Ads are everywhere these days - thanks to social media platforms and tech giants such as Facebook and Google. Facebook started off ad-free. But as a free service, the company eventually developed its highly efficient advertising solutions offering precise targeting options and so on. Today, the Facebook newsfeed is littered with ads.
The same is true for Youtube and a host of other services that monetize people’s attention and free time.
These services have not only changed how we spend our free time, they have also changed our understanding of advertisement and their impact on us.
We are now seeing the impact of these platforms in the real world. The cities have now turned into news-feeds with uninterrupted streams of advertisements through digital screens and so on. You would not find a space in Dhaka where there are no digital screens in public space showing ads. A complete disregard for individual freedom and liberty to control his own attention.
These developments appear harmless from the outside. What is wrong if there are digital screens on the streets or in shops and you could show some ads? Not really.
These relentless attacks on human cognitive liberty are causing all kinds of problems in society. It might appear harmless to put yet another ad stand or digital screen in a retail shop and push ads from there, but it is not an innocent act. It is changing how people behave and go about their lives.
Every input and stimuli that go through our brain changes us in some way. It creates cognitive overload. Brains need to process this information. Large cognitive loads create erratic behavior and affect your ability to make sound and independent decisions. This is giving rise to a society that runs on autopilot where people are being constantly pushed around with a relentless onslaught on their attention and cognitive abilities to operate independently.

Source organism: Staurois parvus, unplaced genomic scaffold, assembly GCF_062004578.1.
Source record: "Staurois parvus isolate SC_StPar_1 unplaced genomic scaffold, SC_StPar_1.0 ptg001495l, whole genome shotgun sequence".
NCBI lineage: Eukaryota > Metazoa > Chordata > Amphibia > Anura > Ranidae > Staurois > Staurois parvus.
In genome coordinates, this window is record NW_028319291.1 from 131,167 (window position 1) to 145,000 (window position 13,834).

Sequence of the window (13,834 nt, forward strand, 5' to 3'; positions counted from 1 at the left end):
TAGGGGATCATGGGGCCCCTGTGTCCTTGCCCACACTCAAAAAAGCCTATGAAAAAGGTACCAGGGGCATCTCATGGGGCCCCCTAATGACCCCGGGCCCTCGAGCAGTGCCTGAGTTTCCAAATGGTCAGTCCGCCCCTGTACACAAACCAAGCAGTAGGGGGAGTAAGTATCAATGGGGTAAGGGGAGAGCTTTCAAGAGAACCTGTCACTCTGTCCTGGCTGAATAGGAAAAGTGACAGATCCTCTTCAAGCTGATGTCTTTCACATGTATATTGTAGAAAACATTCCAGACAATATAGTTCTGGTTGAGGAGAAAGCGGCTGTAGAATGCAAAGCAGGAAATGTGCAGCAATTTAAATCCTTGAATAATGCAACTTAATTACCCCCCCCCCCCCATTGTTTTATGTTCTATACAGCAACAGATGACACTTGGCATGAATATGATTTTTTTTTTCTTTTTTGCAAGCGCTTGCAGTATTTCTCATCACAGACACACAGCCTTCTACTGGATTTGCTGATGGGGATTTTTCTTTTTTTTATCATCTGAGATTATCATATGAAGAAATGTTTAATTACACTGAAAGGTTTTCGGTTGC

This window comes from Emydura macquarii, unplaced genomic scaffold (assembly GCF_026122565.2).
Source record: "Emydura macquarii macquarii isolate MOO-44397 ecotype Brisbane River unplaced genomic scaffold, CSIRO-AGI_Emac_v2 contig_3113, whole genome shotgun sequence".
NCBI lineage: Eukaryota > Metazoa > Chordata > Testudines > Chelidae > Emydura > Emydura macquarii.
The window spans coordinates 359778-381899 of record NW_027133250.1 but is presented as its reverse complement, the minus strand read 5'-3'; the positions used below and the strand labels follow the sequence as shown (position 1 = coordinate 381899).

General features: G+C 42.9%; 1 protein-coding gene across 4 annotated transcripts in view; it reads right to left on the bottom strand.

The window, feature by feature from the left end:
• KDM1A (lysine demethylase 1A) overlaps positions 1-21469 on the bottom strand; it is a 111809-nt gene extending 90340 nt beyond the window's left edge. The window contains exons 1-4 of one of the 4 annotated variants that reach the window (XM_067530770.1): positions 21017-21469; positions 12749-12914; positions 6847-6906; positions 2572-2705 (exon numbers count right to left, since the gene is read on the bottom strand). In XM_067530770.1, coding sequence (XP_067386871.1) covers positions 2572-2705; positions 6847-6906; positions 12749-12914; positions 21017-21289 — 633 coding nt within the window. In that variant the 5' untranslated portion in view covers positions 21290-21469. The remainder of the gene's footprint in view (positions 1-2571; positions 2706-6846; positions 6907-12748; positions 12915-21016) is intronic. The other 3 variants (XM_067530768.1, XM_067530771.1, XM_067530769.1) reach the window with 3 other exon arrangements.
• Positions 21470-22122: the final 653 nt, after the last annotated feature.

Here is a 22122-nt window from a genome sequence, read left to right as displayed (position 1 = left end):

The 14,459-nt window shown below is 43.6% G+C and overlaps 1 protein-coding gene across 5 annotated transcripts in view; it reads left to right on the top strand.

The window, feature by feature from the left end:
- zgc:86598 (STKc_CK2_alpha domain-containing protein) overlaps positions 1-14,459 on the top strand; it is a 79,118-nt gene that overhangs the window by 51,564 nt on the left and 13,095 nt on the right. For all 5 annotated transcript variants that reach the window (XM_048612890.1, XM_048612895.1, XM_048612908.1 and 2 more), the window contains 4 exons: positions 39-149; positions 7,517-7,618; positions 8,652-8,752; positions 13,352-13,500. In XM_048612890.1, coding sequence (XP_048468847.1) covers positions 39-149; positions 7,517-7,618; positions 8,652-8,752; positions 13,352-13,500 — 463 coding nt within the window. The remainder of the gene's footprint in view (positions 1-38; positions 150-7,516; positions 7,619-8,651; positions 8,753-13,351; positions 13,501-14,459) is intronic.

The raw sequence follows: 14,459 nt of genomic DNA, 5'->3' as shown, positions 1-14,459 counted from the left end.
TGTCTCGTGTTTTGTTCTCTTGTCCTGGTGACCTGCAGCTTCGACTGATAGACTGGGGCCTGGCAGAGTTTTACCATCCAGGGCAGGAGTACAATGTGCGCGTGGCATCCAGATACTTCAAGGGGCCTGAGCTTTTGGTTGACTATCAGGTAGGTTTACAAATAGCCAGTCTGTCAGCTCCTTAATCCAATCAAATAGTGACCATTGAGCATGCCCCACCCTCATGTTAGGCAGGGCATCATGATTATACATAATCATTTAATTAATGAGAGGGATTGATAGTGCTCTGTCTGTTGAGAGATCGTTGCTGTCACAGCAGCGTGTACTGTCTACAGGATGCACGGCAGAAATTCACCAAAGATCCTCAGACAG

In his excellent book The World Beyond Your Head: On Becoming an Individual in an Age of Distraction, Matthew B. Crawford offers a stunning rebuke to a world that is increasingly intrusive in nature and disregards the liberty of individuals in controlling his attention and what it costs us as a society:
“Think of the corporate manager who gets two hundred emails per day and spends his time responding pell-mell to an incoherent press of demands. The way we experience this, often, is as a crisis of self-ownership: our attention isn’t simply ours to direct where we will, and we complain about it bitterly. Yet this same person may find himself checking his email frequently once he gets home or while on vacation. It becomes effortful for him to be fully present while giving his children a bath or taking a meal with his spouse. Our changing technological environment generates a need for ever more stimulation. The content of the stimulation almost becomes irrelevant. Our distractibility seems to indicate that we are agnostic on the question of what is worth paying attention to—that is, what to value.”
Second, how right is it to show people ads without their permission when they are taking a ride or shopping in a shop. This is a complete violation of individual liberty in that you are violating my personal space without my permission. I don’t go to a grocery store to watch ads, I go to purchase the necessary products. If you are making me watch an ad while shopping, it is a violation of my personal space and liberty. The same applies when you are showing ads across streets.
Third, while ads are critical for sales. Consumers also don’t trust brands that disregard their privacy and freedom and push around with relentless commercials and infomercials.
While DDAD appears to be an exciting ad-tech company, these are some of the concerns that the company should address while pushing yet another screen at consumers without taking their permission.
Modern brands are increasingly looking to build personalized and useful relationships with consumers. Technology allows brands to achieve these goals. To that end, permission is a critical component for brands when it comes to building meaningful relationships with customers. Reach is useful but it often does not add up in a world that is increasingly fragmented where consumers are being relentlessly pursued with new formats of communications.